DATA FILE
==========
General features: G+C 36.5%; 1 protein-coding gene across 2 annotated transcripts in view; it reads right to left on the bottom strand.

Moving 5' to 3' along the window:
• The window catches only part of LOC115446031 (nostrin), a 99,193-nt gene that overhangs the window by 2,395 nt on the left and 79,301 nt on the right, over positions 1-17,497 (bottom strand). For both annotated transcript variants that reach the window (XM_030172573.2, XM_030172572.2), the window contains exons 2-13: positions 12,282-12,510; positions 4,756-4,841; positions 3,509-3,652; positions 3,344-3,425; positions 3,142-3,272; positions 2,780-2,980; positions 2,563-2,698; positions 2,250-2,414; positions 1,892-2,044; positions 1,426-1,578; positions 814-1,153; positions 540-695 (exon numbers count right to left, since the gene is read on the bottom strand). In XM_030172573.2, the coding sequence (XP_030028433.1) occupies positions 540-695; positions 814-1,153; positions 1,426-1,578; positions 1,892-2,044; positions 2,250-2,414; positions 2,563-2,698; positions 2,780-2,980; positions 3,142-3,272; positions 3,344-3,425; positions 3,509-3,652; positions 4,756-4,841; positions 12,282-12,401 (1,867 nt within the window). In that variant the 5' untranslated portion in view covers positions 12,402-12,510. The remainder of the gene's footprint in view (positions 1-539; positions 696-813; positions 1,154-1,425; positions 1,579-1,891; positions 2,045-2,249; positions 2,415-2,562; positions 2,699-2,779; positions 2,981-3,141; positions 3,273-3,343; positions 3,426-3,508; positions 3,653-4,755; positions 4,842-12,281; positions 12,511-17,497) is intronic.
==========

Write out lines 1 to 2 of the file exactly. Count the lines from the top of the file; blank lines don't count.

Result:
General features: G+C 36.5%; 1 protein-coding gene across 2 annotated transcripts in view; it reads right to left on the bottom strand.

Moving 5' to 3' along the window: